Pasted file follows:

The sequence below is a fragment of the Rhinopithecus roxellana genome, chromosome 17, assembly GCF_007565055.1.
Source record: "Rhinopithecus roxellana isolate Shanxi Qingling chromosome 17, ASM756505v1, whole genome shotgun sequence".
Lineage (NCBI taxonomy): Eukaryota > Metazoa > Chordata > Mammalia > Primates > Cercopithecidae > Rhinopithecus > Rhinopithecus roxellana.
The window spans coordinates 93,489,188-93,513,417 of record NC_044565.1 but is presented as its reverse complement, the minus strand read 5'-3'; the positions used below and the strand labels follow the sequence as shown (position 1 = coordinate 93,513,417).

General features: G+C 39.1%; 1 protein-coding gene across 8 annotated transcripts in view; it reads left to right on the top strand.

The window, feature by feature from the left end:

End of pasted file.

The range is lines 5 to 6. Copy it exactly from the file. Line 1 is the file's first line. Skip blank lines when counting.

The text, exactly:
General features: G+C 39.1%; 1 protein-coding gene across 8 annotated transcripts in view; it reads left to right on the top strand.

The window, feature by feature from the left end: